Saturday, July 26, 2014

Finite & Infinite dance...

An interdisciplinary dance film, Finite & Infinite Games, is a celebration of unity and color. Filmed at Judson Memorial Church in 2010 and premiered at Art Basil Switzerland, Games draws inspiration from philosopher James P. Carse’s “Finite and Infinite Games: A Vision of Life as Play and Possibility.” The suite of nine dances, directed and choreographed by Katherine Helen Fisher, explore the individual’s quest for generativity within community.

Visual artist C. Finley created the 48′x12′ non-repetitive geometric painted canvas as a comparative replication of the dance. Costumes by fashion designer Gai Mattiolo. Film by RJ Muna. Edited by Sam Chase. Score by Phillip Glass, Moondog, Michael Nyman, Riff-Ola, Food. A thisiswater Production.

Live performances of Games were presented at Judson Church and at Danspace Project in 2011.

Sunday, July 20, 2014

Age Hacking with AAARG!

Back in 2011, when I published The Tao of Aging and Method Aging and the Infinite Game, I planned a third book to complete what I envisioned being a trilogy about aging. I took a turn in the road and found myself making a film (totally unrelated to aging) instead. Other zigzags have appeared since (e.g. an upcoming visit to Brazil...more on that in another post), but despite these meanderings in the drift, I can now announce that the third volume in the aging trilogy, AAARGH! Action Aging Alternate Reality Game, will appear before the end of the year. 

For info on the other two, please visit:

Thursday, July 17, 2014

Borges' Labyrinth

The passage below is from James E. Irby’s introduction to Jorge Luis Borges’ Labyrinths, a collection of short stories, essays, and parables all too easy to get disturbingly lost in. He’s writing about the “creative deception” Borges uses to dissolve boundaries we take for granted, such as the distinction between literature and life:

“We are transported into a realm where fact and fiction, the real and the unreal, the whole and the part, the highest and the lowest, are complementary aspects of the same continuous being: a realm where ‘any man is all men’, where ‘all men who repeat a line of Shakespeare are William Shakespeare’. The world is a book and the book is a world, and both are labyrinthine and enclose enigmas designed to be understood and participated in by man. We should note that this all-compromising intellectual unity is achieved precisely by the sharpest and most scandalous confrontation of opposites.”

Monday, July 14, 2014

Alternate Reality Gaming

Cinemorphics suggests that "you" are similar in many ways to a fictitious character in a film or novel and can be re-written. This re-write creates an alternate reality which "you" can then inhabit as you begin to perform your new persona in the "real" world. This method resonates in interesting ways with the world of alternate reality gaming, which we will explore.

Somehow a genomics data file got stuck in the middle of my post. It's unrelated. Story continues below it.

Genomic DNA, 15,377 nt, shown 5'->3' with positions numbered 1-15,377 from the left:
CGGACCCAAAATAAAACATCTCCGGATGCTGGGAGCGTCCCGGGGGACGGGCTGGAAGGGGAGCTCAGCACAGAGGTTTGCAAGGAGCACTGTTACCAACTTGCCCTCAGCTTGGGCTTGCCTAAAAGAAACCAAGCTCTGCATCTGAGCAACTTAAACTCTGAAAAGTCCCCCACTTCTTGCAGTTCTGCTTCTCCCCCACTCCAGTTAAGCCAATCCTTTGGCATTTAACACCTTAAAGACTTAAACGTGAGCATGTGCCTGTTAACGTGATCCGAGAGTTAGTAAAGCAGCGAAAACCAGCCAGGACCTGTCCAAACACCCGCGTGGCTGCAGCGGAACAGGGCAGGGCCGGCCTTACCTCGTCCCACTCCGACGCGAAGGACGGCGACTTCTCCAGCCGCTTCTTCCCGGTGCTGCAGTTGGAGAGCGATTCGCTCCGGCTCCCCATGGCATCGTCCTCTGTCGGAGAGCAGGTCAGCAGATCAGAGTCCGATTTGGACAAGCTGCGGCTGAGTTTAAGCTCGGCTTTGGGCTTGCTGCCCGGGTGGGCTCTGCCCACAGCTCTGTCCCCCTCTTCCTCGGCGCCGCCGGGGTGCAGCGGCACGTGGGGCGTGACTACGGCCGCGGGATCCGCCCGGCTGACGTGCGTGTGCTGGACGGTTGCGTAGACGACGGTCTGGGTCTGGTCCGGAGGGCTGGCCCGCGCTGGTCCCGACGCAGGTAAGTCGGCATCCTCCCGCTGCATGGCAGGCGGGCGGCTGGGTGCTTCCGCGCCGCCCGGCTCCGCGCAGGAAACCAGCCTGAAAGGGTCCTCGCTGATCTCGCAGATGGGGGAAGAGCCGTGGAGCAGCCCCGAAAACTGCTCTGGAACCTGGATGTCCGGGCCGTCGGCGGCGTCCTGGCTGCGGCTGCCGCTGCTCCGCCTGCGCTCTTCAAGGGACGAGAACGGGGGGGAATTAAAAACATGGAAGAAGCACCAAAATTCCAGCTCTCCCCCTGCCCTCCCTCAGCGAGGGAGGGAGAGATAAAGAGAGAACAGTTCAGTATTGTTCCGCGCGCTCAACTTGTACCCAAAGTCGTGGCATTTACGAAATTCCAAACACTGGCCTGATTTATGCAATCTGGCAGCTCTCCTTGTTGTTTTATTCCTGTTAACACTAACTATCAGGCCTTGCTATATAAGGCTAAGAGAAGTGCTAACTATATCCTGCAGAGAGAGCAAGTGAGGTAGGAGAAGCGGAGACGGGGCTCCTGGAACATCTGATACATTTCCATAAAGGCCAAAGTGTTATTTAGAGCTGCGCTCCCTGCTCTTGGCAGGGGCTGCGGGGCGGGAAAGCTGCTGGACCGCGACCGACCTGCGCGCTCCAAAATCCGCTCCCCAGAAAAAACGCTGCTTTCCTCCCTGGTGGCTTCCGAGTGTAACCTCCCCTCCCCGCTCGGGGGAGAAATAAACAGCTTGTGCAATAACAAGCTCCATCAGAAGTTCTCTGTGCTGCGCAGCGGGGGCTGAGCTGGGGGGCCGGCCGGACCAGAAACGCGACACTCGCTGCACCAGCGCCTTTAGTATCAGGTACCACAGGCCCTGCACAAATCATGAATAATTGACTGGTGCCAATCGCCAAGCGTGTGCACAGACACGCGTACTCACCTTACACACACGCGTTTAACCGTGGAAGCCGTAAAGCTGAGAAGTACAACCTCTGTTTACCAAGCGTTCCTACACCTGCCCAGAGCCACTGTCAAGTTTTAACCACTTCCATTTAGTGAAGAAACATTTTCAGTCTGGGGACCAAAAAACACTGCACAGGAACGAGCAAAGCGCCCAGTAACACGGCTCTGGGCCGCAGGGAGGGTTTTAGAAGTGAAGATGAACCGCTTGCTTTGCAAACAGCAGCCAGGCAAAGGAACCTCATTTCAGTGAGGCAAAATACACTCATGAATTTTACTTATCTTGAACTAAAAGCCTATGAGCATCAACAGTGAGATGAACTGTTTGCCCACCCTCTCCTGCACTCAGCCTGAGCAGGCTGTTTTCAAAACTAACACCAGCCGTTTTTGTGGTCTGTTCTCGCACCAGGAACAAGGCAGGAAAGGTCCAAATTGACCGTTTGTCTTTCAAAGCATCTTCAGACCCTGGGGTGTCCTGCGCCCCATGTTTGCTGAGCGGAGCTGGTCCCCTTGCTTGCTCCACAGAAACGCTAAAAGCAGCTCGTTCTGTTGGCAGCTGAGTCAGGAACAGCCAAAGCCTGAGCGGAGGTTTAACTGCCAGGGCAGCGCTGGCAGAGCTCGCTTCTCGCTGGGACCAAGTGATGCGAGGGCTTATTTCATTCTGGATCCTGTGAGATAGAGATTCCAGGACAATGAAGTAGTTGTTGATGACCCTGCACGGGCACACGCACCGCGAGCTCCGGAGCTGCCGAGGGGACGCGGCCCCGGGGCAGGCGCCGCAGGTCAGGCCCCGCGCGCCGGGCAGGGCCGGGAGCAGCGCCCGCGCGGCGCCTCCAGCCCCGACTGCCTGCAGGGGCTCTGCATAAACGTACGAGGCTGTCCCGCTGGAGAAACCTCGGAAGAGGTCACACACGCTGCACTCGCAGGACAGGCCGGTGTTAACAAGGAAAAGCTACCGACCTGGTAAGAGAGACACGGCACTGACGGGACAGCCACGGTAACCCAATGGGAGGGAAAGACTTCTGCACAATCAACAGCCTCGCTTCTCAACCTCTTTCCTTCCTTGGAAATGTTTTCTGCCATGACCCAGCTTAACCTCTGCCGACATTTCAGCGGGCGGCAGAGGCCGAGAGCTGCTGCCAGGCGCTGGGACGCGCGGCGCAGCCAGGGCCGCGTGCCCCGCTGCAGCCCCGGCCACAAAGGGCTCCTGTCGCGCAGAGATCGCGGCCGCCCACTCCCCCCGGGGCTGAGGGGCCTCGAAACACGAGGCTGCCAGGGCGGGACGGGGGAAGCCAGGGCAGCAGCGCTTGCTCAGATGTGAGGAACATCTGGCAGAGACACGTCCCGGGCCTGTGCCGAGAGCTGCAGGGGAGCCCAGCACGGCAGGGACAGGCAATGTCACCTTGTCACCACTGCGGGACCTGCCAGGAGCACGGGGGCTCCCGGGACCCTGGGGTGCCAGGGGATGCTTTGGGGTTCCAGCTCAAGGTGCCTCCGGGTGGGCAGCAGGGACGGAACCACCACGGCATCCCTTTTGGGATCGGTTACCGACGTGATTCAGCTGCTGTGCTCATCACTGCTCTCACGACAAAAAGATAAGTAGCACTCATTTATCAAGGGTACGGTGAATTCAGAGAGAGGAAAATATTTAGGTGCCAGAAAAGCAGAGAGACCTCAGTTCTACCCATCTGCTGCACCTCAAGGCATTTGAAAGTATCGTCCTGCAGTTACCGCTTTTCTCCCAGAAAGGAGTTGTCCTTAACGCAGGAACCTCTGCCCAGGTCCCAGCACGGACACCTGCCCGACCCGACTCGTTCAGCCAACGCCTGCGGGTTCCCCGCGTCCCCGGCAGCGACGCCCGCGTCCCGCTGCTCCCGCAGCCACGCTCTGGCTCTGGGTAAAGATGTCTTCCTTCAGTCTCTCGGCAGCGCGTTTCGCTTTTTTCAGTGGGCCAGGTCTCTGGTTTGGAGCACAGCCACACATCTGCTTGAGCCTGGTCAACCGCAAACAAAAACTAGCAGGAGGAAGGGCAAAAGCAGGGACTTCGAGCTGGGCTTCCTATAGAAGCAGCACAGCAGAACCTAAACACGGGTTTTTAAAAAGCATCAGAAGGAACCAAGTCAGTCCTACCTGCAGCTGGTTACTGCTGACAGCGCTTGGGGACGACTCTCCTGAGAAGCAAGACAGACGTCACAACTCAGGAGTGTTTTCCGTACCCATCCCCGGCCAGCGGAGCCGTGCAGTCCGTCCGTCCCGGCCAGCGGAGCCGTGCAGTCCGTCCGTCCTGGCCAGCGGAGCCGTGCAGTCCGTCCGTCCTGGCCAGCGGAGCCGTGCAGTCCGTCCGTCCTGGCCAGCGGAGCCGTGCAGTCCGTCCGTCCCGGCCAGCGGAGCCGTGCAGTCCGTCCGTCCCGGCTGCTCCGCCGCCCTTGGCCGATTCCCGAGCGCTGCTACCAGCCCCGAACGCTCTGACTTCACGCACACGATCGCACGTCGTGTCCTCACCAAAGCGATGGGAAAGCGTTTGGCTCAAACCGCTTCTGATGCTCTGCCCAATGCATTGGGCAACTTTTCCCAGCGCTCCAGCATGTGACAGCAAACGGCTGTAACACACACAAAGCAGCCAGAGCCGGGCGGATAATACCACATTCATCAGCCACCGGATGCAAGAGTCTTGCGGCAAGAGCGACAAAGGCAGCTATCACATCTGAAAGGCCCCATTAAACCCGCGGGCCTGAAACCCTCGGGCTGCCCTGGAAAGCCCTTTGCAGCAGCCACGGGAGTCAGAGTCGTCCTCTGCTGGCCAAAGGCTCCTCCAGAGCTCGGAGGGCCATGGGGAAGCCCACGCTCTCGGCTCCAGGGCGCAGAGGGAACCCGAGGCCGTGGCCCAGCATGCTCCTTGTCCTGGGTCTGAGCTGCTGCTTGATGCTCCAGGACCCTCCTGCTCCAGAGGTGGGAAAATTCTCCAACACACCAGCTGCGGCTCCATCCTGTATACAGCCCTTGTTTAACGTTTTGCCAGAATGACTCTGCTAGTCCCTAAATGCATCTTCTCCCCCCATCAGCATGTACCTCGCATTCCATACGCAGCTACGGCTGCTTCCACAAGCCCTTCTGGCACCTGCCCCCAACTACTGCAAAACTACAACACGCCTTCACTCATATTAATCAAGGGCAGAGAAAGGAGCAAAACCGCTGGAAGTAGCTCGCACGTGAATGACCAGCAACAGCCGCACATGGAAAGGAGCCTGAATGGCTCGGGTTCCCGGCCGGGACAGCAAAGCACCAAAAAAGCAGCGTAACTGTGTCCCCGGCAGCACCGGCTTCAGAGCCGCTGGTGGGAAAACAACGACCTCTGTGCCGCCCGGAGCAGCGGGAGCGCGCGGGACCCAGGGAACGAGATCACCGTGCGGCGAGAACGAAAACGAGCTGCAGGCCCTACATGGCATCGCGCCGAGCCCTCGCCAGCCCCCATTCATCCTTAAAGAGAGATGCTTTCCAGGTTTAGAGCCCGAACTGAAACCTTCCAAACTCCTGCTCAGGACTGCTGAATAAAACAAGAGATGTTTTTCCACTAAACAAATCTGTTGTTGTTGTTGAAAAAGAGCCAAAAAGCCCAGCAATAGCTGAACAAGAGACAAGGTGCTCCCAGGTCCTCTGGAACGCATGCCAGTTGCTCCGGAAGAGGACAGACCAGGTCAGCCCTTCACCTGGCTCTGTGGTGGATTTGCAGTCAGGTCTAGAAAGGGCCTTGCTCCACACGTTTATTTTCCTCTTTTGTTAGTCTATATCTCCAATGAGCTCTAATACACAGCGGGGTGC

Here is a short video from an ARG group in Belfast.

More detailed information may be found here...

Thursday, July 10, 2014

Embracing Our (Many, Many) Selves

The Voice Dialogue method and Psychology of Selves developed by Hal and Sidra Stone have important implications for Cinemorphics. The short videos below are part of an Introduction to Voice Dialogue series... 

Hal Stone: The Total Self (excerpt) -- A Thinking Allowed DVD w/ Jeffrey Mishlove

The second video, Introduction to Voice Dialogue, is actually the first in the series. At the end of the video the second in the series will begin automatically, then the third, etc. There are nine videos in this series covering various aspects of the Stone's work.

Thursday, June 26, 2014

"Church of Facebook" & Cinemorphics

This view of the increasingly pervasive use of social media in identity shaping has important implications for possible uses of Cinemorphics.

From Fraser Hamilton...
Is Facebook the new religion?
in Interaction design
Today I listened to an interesting interview with AS Byatt, the Booker Prize-winning author.
She suggested that social networks, formed and nurtured in applications such as Facebook and Twitter are replacing religion as way of identifying ourselves. Facebook is being used as a mirror.

In generations past, religions were defined people and societies: what is acceptable, what the social norms are, how to behave, and so on. However, with the demise of religion (at least in the west), we’re now looking at reality as it really is. We’re left to work out how to say who we are.

While the broadcast media – press, TV, radio – help us define ourselves, increasingly social media such as Facebook, Twitter and blogs let us work out who we are. We ask ourselves “How do I differ from this person?”, “Is this something I would do?”, and so on.

With religion playing less and less of a role in our lives, we are coming to learn that you only exist if you tell people you are there.

Monday, May 19, 2014

Psychology Today Article & Cinemorphics

Here's an article that obviously can be read from the POV of Cinemorphics:

The article discusses WHAT to do to reinvent yourself, but comes up short in the "how to do it" department...i.e....the METHOD.

Cinemorphics adds the Method to the madness of re-creating your self.